Ritual ★★★★½

There was a time in my life where I longed to die.

Wake up, go to class, go to work, go to bed. Wash, rinse, repeat. The tedium, the monotony, a mask to help me confront the crushing loneliness I felt at the time. Wake up, go to class, go to work, go to bed. Wash, rinse, repeat. I wanted to heal the hole in my heart, but no matter how often I reached out, I only seemed to be digging my grave further. Wake up, go to class, go to work, go to bed. Wash, rinse, repeat. Every day, I dragged myself through the tedium, the inconveniences of life ruling my perception of the arbitrary march of time. Wake up, go to class, go to work, go to bed. Wash, rinse, repeat. One day, it might be my car breaking down; another day, I get hurt at work; yet another, I get food poisoning. Wake up, go to class, go to work, go to bed. Wash, rinse, repeat.

There's something so artless about living in a rut. You can try to hide your pain, hiding in fiction, hiding in song, but you'll always be found. I was so ugly and so broken then, so willing to let my heart take control of my mind, even if it was so I could throw myself off a cliff. Escapism was never a solution so much as it was a postponement; even one of my "better days" only served to alleviate my anxiety, before I would be struck down harder than ever when the next day approached.

I had my rituals, just as everyone does. My route to work, my carefully curated calendar, my addiction to art, those years I spent staring at screens throughout the months of my agony. I went to therapy, I joined community groups, I did everything "right." I craved to find sense in the senselessness of my depression, to find an answer to my pain so that I could keep that invisible assailant in the back of my mind at bay.

Of course, the answer never came.

We live by images, finding respite from the world we have constructed through the images we construct for each other. Our lies and mistakes shape our world, fiction becoming truth as semiotic patterns take on real value. By watching, writing, and rating this, I acknowledge that I find a certain sense of truth in Hideaki Anno's art, that his symbols are more potent to me than those of others; as Ritual so poignantly explains, however, these lies are all the same. We can never find a true answer when everything on this Earth is a reflection of how we have shaped the world, and fleeing from our pain in order to find solace in this fiction is the greatest lie of all.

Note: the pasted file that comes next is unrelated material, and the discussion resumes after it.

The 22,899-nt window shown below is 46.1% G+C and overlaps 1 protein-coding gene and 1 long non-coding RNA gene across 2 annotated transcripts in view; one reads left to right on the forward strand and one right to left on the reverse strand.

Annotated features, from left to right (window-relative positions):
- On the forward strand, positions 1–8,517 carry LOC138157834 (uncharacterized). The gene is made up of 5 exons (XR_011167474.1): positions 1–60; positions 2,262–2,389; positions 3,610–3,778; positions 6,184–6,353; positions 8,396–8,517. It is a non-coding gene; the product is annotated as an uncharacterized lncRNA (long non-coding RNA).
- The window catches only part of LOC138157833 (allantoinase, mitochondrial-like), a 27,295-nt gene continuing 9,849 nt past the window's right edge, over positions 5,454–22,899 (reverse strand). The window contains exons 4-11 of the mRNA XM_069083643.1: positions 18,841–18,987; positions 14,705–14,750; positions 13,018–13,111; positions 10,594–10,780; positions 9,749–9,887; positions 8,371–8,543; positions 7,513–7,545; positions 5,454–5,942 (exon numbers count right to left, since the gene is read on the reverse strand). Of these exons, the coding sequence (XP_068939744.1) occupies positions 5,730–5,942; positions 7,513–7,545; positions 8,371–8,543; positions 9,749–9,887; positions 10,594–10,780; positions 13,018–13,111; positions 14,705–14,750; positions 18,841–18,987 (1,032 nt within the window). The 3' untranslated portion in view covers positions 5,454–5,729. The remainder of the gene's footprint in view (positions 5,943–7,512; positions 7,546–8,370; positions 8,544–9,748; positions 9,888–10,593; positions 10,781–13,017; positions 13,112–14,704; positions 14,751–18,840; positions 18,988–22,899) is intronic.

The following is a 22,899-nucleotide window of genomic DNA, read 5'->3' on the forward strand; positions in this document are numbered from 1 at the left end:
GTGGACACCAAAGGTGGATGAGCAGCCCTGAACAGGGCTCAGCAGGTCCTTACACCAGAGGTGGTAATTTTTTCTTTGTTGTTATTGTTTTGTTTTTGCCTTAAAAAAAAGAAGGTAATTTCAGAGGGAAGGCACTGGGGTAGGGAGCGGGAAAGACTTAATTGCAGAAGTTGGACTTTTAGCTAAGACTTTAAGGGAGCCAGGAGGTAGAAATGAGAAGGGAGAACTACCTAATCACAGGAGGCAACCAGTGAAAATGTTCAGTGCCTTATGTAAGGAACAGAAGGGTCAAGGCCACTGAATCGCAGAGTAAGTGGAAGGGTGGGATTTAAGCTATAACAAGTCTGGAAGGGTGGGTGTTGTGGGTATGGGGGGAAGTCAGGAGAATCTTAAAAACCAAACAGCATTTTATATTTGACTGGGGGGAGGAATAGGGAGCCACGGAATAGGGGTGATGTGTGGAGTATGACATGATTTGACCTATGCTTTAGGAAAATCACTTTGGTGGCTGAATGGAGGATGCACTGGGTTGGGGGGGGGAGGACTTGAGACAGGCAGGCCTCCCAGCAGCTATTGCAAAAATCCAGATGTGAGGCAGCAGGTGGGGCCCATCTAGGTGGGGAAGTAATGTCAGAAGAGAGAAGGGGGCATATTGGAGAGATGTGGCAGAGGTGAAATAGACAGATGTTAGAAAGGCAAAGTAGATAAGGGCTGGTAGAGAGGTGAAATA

The Girl here, the subject of the camera, the escape for the Director, has constructed the ultimate cocoon. Her space, the reflection of her heart, is so complex in the construct it represents. It is her shelter, her peace, her fear, her joy, her mystery, and her nightmare. The Director can try to document this, but nobody can really document the human heart, so strange and broken as we are. What resolution this story holds, as beautiful as it is, is merely the first step in opening her heart. She needs to free herself from her pain, just as we all do; no document can heal our pain, even if they give us the courage and insight needed to start the process.

I'm better now.

I don't dream of dying, the pitiful escape from the confusion of my soul. I don't fear myself as I once do, nor do I linger on my mistakes so intensely as I once did, and I treasure my existence so much more with every passing day. I still love what I love, hate what I hate, regret what I regret, and fear what I fear. There are still the days, hours, and moments where that invisible assailant threatens to take the reins, to undo all that I have fought to preserve within me; I've learned how to fight against it though, and truly think I'm stronger now.

I don't want to be ruled by my rituals and petty routine anymore. I want to appreciate the world around me for what it is, lies and all, but to never let it define me. I want to find purpose from within, to love myself for what I am, and to find peace with all that I struggle with.

I may never be well, but I can always get better.

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